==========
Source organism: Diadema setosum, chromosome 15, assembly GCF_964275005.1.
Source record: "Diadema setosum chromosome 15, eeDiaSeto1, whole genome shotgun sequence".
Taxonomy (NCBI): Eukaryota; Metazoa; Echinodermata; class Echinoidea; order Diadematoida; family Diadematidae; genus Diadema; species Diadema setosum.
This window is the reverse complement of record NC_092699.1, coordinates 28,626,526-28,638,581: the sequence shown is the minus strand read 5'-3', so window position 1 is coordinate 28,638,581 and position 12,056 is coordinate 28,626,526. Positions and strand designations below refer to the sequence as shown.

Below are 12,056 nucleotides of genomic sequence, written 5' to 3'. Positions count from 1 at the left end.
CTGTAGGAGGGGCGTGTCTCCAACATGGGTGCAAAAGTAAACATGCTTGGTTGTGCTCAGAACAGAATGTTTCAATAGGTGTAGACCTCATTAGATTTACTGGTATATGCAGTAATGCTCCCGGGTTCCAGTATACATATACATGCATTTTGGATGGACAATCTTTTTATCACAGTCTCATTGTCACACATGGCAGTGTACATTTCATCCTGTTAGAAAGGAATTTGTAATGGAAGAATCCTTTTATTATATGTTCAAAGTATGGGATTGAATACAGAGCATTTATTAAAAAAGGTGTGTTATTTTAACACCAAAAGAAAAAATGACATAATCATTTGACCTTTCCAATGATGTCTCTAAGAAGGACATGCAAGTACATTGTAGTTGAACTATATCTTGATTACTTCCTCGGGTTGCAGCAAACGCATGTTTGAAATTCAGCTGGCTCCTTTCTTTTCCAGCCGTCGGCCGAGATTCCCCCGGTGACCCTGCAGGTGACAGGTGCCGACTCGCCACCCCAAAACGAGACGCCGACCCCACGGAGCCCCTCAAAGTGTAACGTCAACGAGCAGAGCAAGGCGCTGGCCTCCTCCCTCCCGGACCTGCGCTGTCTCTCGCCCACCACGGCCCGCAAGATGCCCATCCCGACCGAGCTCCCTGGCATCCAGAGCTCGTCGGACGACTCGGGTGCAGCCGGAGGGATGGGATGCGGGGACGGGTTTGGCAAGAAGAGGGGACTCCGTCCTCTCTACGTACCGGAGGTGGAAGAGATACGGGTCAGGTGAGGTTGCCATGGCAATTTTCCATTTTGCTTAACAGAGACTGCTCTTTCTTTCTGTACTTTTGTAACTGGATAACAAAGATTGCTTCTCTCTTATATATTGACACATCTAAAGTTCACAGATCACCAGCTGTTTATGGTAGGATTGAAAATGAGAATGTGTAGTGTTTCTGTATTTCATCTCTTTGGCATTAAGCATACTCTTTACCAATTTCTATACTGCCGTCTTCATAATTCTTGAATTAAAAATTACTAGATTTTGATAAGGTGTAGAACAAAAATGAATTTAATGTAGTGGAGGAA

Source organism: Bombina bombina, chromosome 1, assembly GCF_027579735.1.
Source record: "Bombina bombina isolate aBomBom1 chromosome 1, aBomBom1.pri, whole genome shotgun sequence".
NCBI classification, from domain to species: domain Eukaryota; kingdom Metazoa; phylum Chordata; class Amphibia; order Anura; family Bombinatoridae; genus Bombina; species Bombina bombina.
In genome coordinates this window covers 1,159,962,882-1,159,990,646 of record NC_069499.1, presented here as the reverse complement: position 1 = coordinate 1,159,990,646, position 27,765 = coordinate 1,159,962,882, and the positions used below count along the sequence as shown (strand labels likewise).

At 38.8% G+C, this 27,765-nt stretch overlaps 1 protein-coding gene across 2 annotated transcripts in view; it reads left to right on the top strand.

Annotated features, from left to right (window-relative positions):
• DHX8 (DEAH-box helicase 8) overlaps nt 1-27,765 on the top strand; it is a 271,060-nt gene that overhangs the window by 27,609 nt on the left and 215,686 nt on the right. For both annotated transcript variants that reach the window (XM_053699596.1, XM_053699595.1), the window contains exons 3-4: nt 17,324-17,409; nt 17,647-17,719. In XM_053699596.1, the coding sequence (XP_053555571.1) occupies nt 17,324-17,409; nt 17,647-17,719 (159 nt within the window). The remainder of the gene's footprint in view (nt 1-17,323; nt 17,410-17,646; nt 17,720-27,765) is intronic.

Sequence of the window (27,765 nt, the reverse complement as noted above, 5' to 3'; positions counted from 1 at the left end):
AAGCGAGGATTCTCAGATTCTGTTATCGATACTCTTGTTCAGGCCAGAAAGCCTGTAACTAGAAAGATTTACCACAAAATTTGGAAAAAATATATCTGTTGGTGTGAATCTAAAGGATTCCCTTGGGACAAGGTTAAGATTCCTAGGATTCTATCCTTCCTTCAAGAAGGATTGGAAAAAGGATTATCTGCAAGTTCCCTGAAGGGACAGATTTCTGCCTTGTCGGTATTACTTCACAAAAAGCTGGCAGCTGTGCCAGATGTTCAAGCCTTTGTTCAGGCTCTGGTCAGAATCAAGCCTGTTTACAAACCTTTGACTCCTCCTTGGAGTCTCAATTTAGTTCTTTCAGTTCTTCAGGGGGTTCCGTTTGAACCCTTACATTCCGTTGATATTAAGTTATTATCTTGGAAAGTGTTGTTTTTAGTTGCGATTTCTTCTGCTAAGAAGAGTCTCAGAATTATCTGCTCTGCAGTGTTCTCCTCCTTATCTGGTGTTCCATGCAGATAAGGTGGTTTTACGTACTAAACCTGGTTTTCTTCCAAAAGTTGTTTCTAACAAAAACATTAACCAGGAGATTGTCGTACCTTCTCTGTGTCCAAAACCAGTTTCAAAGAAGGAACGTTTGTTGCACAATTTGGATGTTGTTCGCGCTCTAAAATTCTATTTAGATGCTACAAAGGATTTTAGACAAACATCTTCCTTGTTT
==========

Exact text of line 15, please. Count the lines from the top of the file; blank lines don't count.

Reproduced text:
AAGCGAGGATTCTCAGATTCTGTTATCGATACTCTTGTTCAGGCCAGAAAGCCTGTAACTAGAAAGATTTACCACAAAATTTGGAAAAAATATATCTGTTGGTGTGAATCTAAAGGATTCCCTTGGGACAAGGTTAAGATTCCTAGGATTCTATCCTTCCTTCAAGAAGGATTGGAAAAAGGATTATCTGCAAGTTCCCTGAAGGGACAGATTTCTGCCTTGTCGGTATTACTTCACAAAAAGCTGGCAGCTGTGCCAGATGTTCAAGCCTTTGTTCAGGCTCTGGTCAGAATCAAGCCTGTTTACAAACCTTTGACTCCTCCTTGGAGTCTCAATTTAGTTCTTTCAGTTCTTCAGGGGGTTCCGTTTGAACCCTTACATTCCGTTGATATTAAGTTATTATCTTGGAAAGTGTTGTTTTTAGTTGCGATTTCTTCTGCTAAGAAGAGTCTCAGAATTATCTGCTCTGCAGTGTTCTCCTCCTTATCTGGTGTTCCATGCAGATAAGGTGGTTTTACGTACTAAACCTGGTTTTCTTCCAAAAGTTGTTTCTAACAAAAACATTAACCAGGAGATTGTCGTACCTTCTCTGTGTCCAAAACCAGTTTCAAAGAAGGAACGTTTGTTGCACAATTTGGATGTTGTTCGCGCTCTAAAATTCTATTTAGATGCTACAAAGGATTTTAGACAAACATCTTCCTTGTTT